Thursday, December 31, 2015

The Seventh Day of Christmas: Belief Makes a Difference

What we believe makes all the difference in the world.  What we believe determines what we do, how we think,  and how we live and treat one another.  What we believe makes possible the “new things” that can happen in  us and in the world on this seventh day of Christmas.   

We live in a physical universe.  This world, some say, operates according to the laws of nature and came into being with a “big bang” or was formed by some unconscious force.  I, on the other hand, believe that in addition to this physical world and those natural forces, there is One who gives meaning to all existence.  I believe God was before the world was created, and that God will be, even if this physical universe be rolled up like a scroll (Isa. 34:4).  God is not only the Creator, without whom the world would not be, but also the One who is constantly sustaining  and intervening in our history every step of the way.  Indeed, the order of nature, far from limiting God’s action in our present world, is dependent upon God’s purpose and is subservient to it.  This order is dependable, not because it is mechanical or unchangeable, but because it is purposeful and therefore intelligent.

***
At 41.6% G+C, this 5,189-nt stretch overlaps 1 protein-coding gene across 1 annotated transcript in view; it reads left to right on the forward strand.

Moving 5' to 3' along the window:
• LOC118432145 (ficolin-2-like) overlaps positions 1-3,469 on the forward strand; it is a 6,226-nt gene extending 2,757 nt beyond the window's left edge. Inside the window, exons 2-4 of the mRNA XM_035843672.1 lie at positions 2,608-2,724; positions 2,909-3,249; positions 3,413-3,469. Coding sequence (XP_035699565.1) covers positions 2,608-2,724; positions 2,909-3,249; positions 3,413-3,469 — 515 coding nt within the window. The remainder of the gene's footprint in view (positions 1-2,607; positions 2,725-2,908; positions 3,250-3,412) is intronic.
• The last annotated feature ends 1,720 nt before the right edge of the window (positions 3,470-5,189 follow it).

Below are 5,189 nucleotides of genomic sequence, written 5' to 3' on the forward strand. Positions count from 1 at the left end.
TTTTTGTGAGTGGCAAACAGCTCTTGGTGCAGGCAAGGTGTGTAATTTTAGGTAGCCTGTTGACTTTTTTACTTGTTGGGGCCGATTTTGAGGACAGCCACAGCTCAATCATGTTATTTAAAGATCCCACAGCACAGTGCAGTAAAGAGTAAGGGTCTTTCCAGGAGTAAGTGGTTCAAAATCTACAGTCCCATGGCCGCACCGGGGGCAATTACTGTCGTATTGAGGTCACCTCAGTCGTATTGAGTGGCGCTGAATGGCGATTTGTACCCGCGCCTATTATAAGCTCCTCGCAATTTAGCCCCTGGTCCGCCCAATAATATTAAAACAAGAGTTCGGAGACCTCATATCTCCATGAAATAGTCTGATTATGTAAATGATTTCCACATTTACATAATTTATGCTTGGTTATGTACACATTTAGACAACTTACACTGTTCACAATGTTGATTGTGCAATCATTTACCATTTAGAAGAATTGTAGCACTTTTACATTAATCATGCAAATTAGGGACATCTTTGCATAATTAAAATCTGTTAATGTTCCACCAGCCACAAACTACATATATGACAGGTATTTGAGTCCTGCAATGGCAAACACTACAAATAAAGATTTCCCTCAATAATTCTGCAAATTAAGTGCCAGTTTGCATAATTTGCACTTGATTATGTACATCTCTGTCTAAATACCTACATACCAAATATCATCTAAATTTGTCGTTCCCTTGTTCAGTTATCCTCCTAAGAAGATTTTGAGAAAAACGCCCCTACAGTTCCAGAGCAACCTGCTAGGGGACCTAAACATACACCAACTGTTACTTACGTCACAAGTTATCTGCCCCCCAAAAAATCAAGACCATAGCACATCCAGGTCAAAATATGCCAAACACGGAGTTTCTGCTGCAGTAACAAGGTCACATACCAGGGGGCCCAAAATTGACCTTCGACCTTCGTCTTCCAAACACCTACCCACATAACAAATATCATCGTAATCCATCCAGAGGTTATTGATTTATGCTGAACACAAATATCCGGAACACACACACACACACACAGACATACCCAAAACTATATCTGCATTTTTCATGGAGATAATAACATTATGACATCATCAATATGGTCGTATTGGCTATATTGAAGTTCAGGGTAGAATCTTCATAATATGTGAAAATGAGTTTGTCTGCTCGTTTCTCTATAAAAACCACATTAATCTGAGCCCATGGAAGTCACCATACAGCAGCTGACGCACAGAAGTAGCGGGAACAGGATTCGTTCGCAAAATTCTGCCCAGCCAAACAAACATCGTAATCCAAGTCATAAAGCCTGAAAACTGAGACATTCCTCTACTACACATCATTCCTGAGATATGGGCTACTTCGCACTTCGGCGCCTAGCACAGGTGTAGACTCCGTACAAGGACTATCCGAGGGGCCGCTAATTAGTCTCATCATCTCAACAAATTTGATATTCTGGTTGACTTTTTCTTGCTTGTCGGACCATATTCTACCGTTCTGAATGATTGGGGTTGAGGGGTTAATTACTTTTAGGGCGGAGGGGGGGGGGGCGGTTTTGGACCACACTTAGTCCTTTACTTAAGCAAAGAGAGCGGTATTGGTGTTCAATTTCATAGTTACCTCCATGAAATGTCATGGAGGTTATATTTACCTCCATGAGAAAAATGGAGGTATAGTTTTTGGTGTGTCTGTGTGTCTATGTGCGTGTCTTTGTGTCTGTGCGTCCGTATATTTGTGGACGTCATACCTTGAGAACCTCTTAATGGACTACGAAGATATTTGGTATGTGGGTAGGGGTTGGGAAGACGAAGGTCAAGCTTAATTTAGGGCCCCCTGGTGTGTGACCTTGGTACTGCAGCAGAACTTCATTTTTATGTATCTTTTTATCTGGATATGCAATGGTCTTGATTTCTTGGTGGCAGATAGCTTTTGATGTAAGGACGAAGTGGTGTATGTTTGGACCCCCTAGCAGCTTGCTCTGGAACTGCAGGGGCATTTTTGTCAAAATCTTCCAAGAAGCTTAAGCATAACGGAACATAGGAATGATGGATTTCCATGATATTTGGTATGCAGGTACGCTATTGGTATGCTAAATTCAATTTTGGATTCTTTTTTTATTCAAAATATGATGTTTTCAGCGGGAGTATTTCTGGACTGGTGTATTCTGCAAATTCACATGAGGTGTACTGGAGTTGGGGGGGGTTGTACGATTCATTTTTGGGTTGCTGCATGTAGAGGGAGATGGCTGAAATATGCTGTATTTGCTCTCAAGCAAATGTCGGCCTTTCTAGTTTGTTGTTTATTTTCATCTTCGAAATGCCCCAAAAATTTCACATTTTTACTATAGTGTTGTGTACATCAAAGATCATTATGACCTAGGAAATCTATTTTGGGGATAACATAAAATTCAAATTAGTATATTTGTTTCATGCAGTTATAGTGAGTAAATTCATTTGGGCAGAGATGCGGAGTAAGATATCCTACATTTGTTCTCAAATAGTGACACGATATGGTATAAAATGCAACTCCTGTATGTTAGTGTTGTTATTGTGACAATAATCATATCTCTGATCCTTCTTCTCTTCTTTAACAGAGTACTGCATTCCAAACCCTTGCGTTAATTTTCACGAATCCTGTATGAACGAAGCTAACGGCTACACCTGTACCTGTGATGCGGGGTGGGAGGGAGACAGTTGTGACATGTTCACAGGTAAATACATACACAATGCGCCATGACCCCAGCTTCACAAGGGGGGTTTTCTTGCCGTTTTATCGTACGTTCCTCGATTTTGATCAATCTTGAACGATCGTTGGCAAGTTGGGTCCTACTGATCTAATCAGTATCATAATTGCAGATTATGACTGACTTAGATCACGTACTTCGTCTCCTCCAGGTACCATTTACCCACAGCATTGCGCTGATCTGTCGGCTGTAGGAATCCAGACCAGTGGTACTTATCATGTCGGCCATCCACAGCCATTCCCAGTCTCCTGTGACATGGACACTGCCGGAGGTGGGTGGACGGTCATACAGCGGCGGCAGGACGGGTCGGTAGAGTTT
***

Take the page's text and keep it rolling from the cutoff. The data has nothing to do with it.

God is a Person.  God is not an “it.” God is objective, not a creation of my fancies. I can talk to God (prayer).  God cares for every person and knows and loves us individually.  This conception of God is not something I’ve contrived.  It is the conception of God that underlies the Hebrew and Christian Scriptures and one that gives the world meaning (at least for me).  God is a Person.  God has consciousness, God is able to be aware, God is able to have purposes, God is able to know and to care. We are made in this image—there is “that of God” in each of us—but we are not God.

If this “believing” of mine is not so, then all of my thoughts in Advent and Christmas about openness, expectancy, and annunciations are false.  If this “believing” is not so, what a dismal world this is!  And if it is not so, how do I make sense of my “self”—a person who is aware, a person who has purpose, a person who knows and cares? 

No comments:

Post a Comment